Bundesbank Tells Germany Greece Will Need More Aid

Just like the Hekla eruption caused the Dow to surge in complete disregard of cause and event, or, heaven forbid, logic, so this next news should finally force us to start selling the Dow 36,000 hats. Bloomberg reports that Bundesbank President Axel Weber has told German lawmakers that the €30 billion rescue package promised by the EU and the IMF will not be enough. Just how big will the shortfall be? Well, the recent expansion in the IMF's $50 billion rescue facility to $560 billion should provide some color on the matter. It gets worse: according to Bloomberg, "Weber, citing television footage of Greek demonstrators, expressed concern that sections of the Greek population either don’t care or fail to appreciate the seriousness of the situation their debt-laden country faces, the two people said on condition of anonymity because the briefing in Berlin today was held in private." How quaint - did anyone tell the Greek bureaucrats to look up the definition of the term "austerity" in this whole spectacle? As always, look for the American taxpayers to end up footing an ever greater portion of the Greek bailout bill. That's fine - they won't care: they have the brand new double double KFC burger, a new never to be read book downloaded on the iPad, and the GS witchhunt to keep them distracted, even as their taxes prevent the firesale of Santorini.

The presentation to lawmakers from the Free Democratic Party, a partner in Chancellor Angela Merkel’s coalition, underscores concern over the likely cost of a bailout to euro- area members. Bundesbank spokeswoman Susanne Kreutzer declined to comment on Weber’s presentation.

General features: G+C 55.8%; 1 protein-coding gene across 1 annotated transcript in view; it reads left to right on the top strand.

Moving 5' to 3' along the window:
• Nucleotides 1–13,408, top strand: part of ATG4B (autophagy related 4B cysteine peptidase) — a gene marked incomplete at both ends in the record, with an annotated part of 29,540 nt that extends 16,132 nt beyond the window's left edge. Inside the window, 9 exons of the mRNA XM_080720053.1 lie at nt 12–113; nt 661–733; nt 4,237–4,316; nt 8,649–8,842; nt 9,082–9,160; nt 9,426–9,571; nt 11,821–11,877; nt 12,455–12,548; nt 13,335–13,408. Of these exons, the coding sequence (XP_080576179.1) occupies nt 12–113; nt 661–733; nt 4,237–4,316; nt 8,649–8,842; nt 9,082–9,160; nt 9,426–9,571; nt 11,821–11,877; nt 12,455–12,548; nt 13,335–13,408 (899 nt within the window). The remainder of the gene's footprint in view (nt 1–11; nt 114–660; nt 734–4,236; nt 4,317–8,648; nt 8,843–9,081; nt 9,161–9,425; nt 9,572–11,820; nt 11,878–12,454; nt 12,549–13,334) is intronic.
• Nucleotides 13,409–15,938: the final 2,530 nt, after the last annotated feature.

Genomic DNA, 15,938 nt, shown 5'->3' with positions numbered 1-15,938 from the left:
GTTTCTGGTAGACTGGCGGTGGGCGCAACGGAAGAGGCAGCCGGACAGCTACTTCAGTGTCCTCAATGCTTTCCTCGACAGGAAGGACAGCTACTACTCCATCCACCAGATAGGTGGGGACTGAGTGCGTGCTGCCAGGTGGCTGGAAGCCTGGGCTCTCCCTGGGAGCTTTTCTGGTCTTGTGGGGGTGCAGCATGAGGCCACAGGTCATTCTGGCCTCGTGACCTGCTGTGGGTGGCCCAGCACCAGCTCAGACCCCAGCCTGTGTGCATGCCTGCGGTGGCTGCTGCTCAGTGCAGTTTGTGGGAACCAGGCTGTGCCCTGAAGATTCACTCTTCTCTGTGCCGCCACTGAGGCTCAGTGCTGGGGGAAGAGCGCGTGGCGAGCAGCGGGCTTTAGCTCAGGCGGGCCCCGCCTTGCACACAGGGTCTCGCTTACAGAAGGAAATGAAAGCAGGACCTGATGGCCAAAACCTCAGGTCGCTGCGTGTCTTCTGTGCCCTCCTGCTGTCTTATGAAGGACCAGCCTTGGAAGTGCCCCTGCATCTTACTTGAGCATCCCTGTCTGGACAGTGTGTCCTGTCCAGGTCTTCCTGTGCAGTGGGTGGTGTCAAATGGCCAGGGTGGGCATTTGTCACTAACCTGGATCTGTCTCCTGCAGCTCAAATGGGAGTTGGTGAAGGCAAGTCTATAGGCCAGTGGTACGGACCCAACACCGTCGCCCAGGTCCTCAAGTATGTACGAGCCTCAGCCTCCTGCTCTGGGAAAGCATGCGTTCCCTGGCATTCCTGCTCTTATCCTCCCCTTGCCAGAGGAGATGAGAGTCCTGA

“We want as much restraint as possible on this issue” of aid for Greece “because these decisions lie with the Greeks and the Greeks have to take on their responsibility,” Birgit Homburger, the FDP’s parliamentary head, told reporters in Berlin today after the meeting. Greek government commitments “made as part of this deficit procedure have to be implemented.”

Greek bonds fell today, pushing yields to the highest relative to German bunds since 1998, as debt-crisis talks with the European Central Bank, European Commission and International Monetary Fund were delayed. Greek 10-year bonds yielded 7.64 percent, 456 basis points more than 10-year bunds. The benchmark stock index in Athens slumped 2.6 percent.

The circus is now complete. At this point free fall is essentially guaranteed. We strongly urge anyone booking trips to Greece this summer to reconsider.

Papandreou’s decision to call for talks this week with officials from the EU and IMF, which has promised another 15 billion euros, prompted a reaction of “rage” among 48 percent of Greeks polled for yesterday’s Eleftheros Typos newspaper. Nine of 10 people surveyed said they expected the IMF to insist on more austerity, while unions threatened new strikes over the prospect of more budget cuts.

“If public opposition to further austerity measures hardens, the Greek government could find it even tougher to put the public finances back on a sustainable footing,” Colin Ellis, an economist at Daiwa Capital Markets Europe Ltd. in London, wrote in an e-mail to investors.